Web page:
Ever wonder what your FBI file would look like? Want to share your wild (socially distanced) weekend pics without leaving too much incriminating evidence for potential future employers? We’ve got you covered with #FOIAFacelift, our new tool that FOIA-ifies your personal photos in seconds instead of months.
Since 2015, The Foilies have served as an annual opportunity to name-and-shame the uncoolest government agencies and officials who have stood in the way of public access. We collect the most outrageous and ridiculous stories from around the country from journalists, activists, academics, and everyday folk who have filed public records and experienced retaliation, over-redactions, exorbitant fees, and other transparency malpractice.
How a team of Reuters journalists filed 1,500 records requests to expose America’s dangerous local jails
Reuters reporters Peter Eisler and Grant Smith recently joined MuckRock to share what they learned building a nationwide database of local jail deaths. Here’s how you follow up with your own investigations.
Bullet trains and FOIA don’t often mix (snack cars aside) but this week’s FOIA roundup has inside details on California’s transportation dreams and much more, including police misconduct, legal misrepresentation, and more.
Six months after the repeal of 50-a, NY police continue to combat the release of disciplinary records
MuckRock has partnered with the USA TODAY Network New York, the Brechner Center for Freedom of Information and Syracuse University journalism students to file more than 600 records requests with more than 400 police agencies in hopes of creating a searchable, first-of-its-kind database with disciplinary records from across the state.
Though there are still many open questions about the effect of 50-a’s repeal on problematic police officer transparency, it’s a development that highlights the value access can have for the integrity of the criminal justice system.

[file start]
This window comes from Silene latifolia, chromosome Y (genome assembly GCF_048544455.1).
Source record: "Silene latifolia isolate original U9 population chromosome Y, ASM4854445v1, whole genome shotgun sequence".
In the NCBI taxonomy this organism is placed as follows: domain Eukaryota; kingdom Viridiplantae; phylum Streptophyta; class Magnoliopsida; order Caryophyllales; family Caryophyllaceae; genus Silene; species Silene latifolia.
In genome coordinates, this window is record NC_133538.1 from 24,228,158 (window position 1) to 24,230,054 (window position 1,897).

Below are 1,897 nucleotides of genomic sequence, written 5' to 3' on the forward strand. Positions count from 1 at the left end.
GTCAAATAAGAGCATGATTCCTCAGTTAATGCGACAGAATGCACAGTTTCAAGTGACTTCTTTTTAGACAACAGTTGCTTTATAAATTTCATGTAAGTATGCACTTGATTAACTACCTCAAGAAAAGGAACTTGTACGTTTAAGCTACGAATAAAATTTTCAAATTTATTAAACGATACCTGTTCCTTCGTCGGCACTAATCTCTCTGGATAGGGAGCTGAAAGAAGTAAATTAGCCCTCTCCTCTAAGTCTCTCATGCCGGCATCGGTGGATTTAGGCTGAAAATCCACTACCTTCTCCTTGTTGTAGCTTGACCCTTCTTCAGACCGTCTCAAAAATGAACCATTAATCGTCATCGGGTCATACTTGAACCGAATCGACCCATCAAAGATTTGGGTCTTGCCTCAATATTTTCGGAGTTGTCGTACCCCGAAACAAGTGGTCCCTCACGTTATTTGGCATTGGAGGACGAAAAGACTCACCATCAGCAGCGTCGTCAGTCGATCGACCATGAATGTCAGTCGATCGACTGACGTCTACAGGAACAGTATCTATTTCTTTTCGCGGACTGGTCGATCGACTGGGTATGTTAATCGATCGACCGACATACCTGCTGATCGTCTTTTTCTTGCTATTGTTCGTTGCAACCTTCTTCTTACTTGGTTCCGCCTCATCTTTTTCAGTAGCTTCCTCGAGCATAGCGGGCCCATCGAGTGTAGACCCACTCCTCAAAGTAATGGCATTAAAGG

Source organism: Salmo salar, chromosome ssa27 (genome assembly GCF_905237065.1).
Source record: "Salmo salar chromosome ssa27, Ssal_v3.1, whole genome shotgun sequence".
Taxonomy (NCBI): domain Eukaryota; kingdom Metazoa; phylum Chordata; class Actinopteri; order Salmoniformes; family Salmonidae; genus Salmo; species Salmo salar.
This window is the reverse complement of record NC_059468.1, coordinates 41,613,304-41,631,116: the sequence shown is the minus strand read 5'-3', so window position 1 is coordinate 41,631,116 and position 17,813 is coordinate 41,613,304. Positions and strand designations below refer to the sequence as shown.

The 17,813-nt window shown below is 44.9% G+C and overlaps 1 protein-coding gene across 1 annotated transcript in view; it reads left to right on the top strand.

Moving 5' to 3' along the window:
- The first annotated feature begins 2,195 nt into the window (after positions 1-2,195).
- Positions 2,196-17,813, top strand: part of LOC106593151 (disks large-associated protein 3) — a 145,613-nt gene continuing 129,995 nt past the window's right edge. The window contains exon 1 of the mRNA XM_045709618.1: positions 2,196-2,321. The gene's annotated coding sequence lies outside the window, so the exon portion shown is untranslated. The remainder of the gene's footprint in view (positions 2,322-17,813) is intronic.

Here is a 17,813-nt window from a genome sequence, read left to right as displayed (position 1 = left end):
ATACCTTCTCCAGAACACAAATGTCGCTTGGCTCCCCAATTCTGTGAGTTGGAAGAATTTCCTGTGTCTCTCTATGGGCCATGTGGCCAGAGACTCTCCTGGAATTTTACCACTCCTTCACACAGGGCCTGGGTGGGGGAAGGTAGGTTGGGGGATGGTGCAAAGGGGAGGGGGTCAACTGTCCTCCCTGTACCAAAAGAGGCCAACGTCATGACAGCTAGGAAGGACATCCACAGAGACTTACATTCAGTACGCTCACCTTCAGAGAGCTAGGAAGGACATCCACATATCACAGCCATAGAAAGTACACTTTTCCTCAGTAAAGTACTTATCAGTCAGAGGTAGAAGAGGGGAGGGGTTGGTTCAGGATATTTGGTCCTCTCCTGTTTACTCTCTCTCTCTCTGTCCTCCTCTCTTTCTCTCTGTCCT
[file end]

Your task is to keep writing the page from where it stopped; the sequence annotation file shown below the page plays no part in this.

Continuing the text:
Complaints against Buffalo police officers and firefighters — regardless of whether they are unsubstantiated, pending, or involved in a confidential settlement — will remain subject to public disclosure, a New York judge ruled Tuesday.
At least a dozen New York police departments claim to have no misconduct records from the last 50 years
At least 12 New York state police departments claim to have no records of officer misconduct from the past 50 years, according to responses to Freedom of Information Law (FOIL) requests.
More than 1,500 records requests to advance police transparency have been filed thanks to MuckRock’s readers
More than 1,000 MuckRock readers have let us know that they want more transparency around how their local law enforcement agency does its job. You can join them.
In just a few clicks of your keyboard, you can be on your way to knowing more about how your police department uses, abuses, and wastes taxpayer funding and trust.
Police unions often get a very large seat at the table regarding disciplinary action, compensation, and even public records. Help the public learn more.